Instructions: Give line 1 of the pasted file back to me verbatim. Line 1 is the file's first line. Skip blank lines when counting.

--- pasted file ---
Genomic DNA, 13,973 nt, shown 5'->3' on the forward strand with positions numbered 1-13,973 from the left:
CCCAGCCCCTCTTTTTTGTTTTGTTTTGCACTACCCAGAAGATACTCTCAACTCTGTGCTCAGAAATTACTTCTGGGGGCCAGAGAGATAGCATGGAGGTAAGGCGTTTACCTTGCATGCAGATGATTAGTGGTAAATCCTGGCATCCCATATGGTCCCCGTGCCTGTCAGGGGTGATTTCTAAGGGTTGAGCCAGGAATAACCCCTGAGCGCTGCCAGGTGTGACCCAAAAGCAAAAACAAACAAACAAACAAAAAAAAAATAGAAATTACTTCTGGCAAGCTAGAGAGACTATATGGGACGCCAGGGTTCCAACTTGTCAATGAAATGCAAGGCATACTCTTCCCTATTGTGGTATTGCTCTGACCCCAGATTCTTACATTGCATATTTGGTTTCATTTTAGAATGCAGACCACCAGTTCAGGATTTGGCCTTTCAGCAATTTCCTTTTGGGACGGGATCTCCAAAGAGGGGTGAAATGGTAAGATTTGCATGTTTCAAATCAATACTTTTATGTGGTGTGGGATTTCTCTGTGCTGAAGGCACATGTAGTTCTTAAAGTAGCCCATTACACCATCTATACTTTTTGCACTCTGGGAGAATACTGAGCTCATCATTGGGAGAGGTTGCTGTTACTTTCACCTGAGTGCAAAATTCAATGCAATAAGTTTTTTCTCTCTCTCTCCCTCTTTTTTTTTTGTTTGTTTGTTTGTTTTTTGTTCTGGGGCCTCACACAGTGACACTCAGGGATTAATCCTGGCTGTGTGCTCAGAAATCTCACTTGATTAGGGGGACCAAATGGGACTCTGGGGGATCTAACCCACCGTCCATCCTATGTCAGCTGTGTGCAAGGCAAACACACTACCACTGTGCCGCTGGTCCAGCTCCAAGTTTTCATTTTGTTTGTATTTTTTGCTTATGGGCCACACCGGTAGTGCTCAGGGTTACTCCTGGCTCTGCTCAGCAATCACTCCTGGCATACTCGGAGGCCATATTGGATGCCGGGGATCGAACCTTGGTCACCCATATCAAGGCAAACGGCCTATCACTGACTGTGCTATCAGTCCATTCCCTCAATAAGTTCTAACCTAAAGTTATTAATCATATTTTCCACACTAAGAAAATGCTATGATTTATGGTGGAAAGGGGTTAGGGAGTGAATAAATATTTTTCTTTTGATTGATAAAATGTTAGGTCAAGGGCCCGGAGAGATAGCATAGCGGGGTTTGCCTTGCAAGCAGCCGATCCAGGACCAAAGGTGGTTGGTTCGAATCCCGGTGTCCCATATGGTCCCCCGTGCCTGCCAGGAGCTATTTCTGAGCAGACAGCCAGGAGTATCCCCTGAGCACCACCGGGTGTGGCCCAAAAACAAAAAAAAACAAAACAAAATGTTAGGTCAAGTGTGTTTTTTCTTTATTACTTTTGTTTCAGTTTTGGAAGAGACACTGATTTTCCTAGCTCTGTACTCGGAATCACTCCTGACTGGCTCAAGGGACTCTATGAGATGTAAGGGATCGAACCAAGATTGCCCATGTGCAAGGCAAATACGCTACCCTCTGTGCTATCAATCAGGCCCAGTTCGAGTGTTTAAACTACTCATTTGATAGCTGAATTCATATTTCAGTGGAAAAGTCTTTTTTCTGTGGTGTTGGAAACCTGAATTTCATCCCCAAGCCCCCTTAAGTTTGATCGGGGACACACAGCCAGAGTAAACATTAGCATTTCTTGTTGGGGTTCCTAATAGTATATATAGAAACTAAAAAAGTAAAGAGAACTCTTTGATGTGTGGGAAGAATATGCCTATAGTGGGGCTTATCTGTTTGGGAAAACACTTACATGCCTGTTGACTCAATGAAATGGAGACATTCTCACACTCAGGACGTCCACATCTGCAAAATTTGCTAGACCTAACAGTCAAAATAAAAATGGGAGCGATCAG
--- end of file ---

Genomic DNA, 13,973 nt, shown 5'->3' on the forward strand with positions numbered 1-13,973 from the left: